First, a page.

But back in 1996, still stuck on the outside of power looking in, the authors of "Our Benign Dictatorship" saw a reformed electoral system — perhaps proportional representation — as one possible solution, so that a relatively strong popular vote for the two main conservative parties could at least translate into a greater seat total in Parliament.

The other potential solution, they argued, was an "effective coalition on the right" in which the Reform and PC parties worked co-operatively to minimize vote-splitting at election time. The parties might agree on "a territorial split at the national level, with Reform running in the West and the PCs in the East, or Reform in rural areas and the PCs in the cities."

The parties could also consider running only one candidate in certain ridings, the authors advised, to maximize the chance of defeating their common archrival: the Liberals.

"The parties might also agree to common platform items and limited co-operation in Parliament," Harper and Flanagan wrote. "The machinery is not a problem if the will to co-operate exists."

Finally, they assert, the "alliance" of centre-right parties might require — to finally surmount the Liberal seat count in the House of Commons — an arrangement to be negotiated with the Bloc Quebecois to secure that party's support in Parliament.

"Philosophically, it is logical for liberals to offer Quebec money and privileged treatment, while conservatives find it easier to offer autonomy and enhanced jurisdiction," Harper and Flanagan stated. "On that basis, a strategic alliance of Quebec nationalists with conservatives outside Quebec might become possible, and it might be enough to sustain a government."

The two thinkers concluded with a call for "an explicit coalition of conservative sister parties" to advocate "electoral reform as part of a common platform." The aim would be to end the distorting effect of Canada's first-past-the-post voting system and ensure fairer representation in Parliament.

"Many of Canada's problems stem from a winner-take-all style of politics that allows governments in Ottawa to impose measures abhorred by large areas of the country," Harper and Flanagan wrote. "Modernizing Canadian politics would not only be good for conservatism, it might be the key to Canada's survival as a nation."

But Harper's inadvertent advice for today's opposition parties, all crowded on the centre-left side of the Canadian political spectrum, didn't end there.

In 1997, during an interview broadcast by TVOntario, Harper elaborated on a potential strategy in the House of Commons that could see separate but allied conservative parties eventually displacing the Liberal government in a minority Parliament — even if the Liberals continued to have more seats than any other single party.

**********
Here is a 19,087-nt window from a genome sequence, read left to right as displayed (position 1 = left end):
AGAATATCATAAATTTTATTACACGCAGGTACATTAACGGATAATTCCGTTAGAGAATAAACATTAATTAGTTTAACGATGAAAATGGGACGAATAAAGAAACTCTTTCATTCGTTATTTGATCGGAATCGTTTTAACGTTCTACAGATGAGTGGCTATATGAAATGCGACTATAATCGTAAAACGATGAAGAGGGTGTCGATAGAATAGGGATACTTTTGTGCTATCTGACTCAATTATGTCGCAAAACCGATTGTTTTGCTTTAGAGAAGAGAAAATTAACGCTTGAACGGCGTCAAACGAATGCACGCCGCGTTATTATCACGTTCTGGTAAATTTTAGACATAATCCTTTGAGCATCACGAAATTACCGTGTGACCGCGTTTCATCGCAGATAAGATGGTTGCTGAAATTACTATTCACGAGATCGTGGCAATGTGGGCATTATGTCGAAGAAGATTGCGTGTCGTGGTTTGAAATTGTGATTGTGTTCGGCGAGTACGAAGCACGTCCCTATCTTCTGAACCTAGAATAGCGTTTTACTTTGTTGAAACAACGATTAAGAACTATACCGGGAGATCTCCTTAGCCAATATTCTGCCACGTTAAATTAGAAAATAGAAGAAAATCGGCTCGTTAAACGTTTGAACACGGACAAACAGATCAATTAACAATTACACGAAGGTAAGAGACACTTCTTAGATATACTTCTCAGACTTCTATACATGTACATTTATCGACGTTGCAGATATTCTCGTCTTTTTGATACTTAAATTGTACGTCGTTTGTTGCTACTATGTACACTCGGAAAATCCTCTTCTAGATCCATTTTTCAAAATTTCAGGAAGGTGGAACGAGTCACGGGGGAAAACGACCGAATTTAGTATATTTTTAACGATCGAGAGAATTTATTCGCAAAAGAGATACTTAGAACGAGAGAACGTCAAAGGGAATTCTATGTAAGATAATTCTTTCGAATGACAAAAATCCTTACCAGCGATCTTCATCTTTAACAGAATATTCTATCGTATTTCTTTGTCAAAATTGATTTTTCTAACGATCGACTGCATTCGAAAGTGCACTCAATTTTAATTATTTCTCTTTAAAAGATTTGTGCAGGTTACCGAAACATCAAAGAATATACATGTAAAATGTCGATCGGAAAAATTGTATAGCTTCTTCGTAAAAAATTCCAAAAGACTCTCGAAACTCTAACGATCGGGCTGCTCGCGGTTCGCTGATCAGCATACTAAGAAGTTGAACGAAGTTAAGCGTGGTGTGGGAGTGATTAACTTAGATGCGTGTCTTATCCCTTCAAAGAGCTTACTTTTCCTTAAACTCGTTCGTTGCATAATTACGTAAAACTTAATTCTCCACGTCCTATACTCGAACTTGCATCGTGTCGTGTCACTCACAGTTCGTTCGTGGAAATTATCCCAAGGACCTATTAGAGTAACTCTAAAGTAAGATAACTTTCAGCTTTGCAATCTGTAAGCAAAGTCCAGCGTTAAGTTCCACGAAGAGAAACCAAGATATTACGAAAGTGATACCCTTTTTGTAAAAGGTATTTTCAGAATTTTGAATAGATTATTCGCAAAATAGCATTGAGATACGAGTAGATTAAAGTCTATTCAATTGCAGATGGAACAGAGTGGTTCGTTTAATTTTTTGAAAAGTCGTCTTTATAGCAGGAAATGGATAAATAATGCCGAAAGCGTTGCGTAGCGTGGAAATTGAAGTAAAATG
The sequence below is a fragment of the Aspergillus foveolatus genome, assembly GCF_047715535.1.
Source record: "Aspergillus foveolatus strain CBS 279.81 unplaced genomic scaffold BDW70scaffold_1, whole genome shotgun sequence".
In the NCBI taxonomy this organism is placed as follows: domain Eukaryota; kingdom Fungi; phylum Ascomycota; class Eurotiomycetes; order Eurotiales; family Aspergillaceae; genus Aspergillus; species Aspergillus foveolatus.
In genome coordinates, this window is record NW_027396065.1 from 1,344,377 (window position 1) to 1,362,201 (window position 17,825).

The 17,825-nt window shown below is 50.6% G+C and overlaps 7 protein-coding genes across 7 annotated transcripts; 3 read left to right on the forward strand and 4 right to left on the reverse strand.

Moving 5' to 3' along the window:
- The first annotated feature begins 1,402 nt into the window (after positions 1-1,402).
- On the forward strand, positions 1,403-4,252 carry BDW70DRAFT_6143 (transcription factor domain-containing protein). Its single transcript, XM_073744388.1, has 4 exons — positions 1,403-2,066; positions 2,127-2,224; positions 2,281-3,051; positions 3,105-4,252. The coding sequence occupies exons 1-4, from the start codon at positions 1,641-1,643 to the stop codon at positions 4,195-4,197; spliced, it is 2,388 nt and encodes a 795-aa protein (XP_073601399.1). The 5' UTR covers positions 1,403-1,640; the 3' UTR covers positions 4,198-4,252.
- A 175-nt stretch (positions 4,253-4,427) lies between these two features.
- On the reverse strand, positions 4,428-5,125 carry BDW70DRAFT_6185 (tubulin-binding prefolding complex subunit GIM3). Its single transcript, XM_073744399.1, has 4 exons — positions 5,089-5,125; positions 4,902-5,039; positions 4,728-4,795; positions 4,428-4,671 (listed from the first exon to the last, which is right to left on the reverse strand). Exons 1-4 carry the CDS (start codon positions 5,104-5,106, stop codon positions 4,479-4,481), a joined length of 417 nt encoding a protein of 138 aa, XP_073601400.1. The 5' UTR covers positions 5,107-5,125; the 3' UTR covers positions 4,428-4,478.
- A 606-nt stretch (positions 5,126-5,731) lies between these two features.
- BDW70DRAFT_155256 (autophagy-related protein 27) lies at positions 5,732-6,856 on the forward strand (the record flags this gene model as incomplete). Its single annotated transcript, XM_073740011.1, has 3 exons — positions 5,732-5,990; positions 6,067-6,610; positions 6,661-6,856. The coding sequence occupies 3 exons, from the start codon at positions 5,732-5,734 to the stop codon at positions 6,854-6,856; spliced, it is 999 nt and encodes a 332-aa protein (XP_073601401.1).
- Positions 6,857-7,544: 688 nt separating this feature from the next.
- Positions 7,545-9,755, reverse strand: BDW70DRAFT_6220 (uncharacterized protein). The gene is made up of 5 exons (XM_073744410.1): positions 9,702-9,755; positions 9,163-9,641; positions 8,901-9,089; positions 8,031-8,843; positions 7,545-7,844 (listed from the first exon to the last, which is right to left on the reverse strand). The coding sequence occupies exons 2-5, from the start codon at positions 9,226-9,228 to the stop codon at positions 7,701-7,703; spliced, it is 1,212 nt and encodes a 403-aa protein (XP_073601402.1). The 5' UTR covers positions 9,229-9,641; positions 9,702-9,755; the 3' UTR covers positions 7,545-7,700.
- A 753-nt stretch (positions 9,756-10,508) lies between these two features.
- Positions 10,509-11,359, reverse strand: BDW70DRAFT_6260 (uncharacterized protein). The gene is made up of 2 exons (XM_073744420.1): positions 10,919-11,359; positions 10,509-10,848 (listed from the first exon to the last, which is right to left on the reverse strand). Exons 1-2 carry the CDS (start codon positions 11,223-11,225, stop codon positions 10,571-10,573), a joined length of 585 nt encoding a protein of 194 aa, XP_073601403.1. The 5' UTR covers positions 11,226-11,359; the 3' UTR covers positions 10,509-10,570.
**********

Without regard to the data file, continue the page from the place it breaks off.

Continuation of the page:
"The way the Liberals, I think, are eventually going to lose office, whether it's in this election or the next one, is they're going to fail to win a majority," Harper said in the 1997 interview. "They've basically lost Quebec, and without Quebec the Liberal party has never been a majority party in this country. . . . And that's where I think you're going to face, someday, a minority Parliament, with the Liberals maybe having the largest number of seats.

"But what will be the test is whether there is then any party in opposition that's able to form a coalition or working alliance with the others. And I think we have a political system that's going to continue to have three or four different parties or five different parties, and so I think parties that want to form a government are eventually going to have to learn to work together.''

It's an option that, during this election, Harper has bluntly described as "illegitimate" — part of his unrelenting attack on the idea of a Liberal-NDP "coalition" government backed by the Bloc Quebecois.

But now he's on the inside of power looking out.


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Even as he became an influential management scholar, Mintzberg has been free with acerbic criticisms of business education as it’s practised in North America. A couple of years ago, The Economist listed him as one of the world’s management “gurus” but described him as “a consistently contrary Canadian academic who sometimes seems to be undermining the very industry that he works in.”

Mintzberg’s critique of the Harper government has less to do with specific policy positions than with an attitude that he sees as embodying the same unhealthy values that dominated the presidency of George W. Bush. Some key elements are the glorification of overpaid corporate leaders and short-term profits. That’s tied to the denigration of government’s role in providing a regulatory and socially conscious counterweight to business.

The U.S. financial crash and its devastating recession were directly related to this skewed view of the world, Mintzberg believes. As a result of Canada’s having followed a different path, with more willingness to let government regulate financial institutions, “we’re doing better than the Americans,” with an economy that suffered far less and unemployment that’s lower.

Read more: http://www.montrealgazette.com/news/dec ... z1KKajj4OG